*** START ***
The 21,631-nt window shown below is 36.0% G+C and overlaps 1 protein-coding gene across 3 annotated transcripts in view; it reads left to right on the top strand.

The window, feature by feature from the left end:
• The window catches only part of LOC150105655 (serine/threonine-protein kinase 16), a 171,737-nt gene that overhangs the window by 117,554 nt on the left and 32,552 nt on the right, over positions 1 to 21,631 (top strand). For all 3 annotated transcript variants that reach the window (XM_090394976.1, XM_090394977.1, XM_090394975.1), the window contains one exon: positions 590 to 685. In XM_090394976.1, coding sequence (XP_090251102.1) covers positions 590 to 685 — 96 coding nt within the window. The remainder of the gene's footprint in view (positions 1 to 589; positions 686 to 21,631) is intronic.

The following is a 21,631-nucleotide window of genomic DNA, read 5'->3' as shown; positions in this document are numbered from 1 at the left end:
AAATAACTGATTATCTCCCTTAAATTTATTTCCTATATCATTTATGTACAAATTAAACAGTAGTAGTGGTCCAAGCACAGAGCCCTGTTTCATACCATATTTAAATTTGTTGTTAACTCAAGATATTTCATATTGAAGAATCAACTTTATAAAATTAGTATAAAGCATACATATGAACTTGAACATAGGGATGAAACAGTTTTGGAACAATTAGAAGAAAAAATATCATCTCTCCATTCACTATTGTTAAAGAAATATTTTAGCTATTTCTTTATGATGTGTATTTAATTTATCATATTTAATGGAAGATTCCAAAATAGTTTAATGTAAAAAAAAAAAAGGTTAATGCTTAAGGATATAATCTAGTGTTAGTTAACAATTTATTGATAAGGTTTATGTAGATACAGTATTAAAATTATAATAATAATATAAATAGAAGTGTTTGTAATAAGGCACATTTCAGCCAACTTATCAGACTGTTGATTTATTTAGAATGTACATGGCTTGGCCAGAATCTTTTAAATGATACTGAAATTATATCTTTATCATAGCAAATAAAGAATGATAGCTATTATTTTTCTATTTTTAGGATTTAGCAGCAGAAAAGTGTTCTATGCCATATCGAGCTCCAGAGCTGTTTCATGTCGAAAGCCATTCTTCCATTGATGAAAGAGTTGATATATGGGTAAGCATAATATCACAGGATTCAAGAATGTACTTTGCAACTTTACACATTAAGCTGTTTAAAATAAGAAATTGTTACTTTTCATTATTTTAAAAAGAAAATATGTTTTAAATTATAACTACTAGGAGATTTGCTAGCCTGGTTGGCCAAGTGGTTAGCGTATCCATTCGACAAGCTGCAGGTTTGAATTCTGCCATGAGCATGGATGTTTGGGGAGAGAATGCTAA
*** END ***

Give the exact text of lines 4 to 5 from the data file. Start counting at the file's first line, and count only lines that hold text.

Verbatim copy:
The following is a 21,631-nucleotide window of genomic DNA, read 5'->3' as shown; positions in this document are numbered from 1 at the left end:
AAATAACTGATTATCTCCCTTAAATTTATTTCCTATATCATTTATGTACAAATTAAACAGTAGTAGTGGTCCAAGCACAGAGCCCTGTTTCATACCATATTTAAATTTGTTGTTAACTCAAGATATTTCATATTGAAGAATCAACTTTATAAAATTAGTATAAAGCATACATATGAACTTGAACATAGGGATGAAACAGTTTTGGAACAATTAGAAGAAAAAATATCATCTCTCCATTCACTATTGTTAAAGAAATATTTTAGCTATTTCTTTATGATGTGTATTTAATTTATCATATTTAATGGAAGATTCCAAAATAGTTTAATGTAAAAAAAAAAAAGGTTAATGCTTAAGGATATAATCTAGTGTTAGTTAACAATTTATTGATAAGGTTTATGTAGATACAGTATTAAAATTATAATAATAATATAAATAGAAGTGTTTGTAATAAGGCACATTTCAGCCAACTTATCAGACTGTTGATTTATTTAGAATGTACATGGCTTGGCCAGAATCTTTTAAATGATACTGAAATTATATCTTTATCATAGCAAATAAAGAATGATAGCTATTATTTTTCTATTTTTAGGATTTAGCAGCAGAAAAGTGTTCTATGCCATATCGAGCTCCAGAGCTGTTTCATGTCGAAAGCCATTCTTCCATTGATGAAAGAGTTGATATATGGGTAAGCATAATATCACAGGATTCAAGAATGTACTTTGCAACTTTACACATTAAGCTGTTTAAAATAAGAAATTGTTACTTTTCATTATTTTAAAAAGAAAATATGTTTTAAATTATAACTACTAGGAGATTTGCTAGCCTGGTTGGCCAAGTGGTTAGCGTATCCATTCGACAAGCTGCAGGTTTGAATTCTGCCATGAGCATGGATGTTTGGGGAGAGAATGCTAA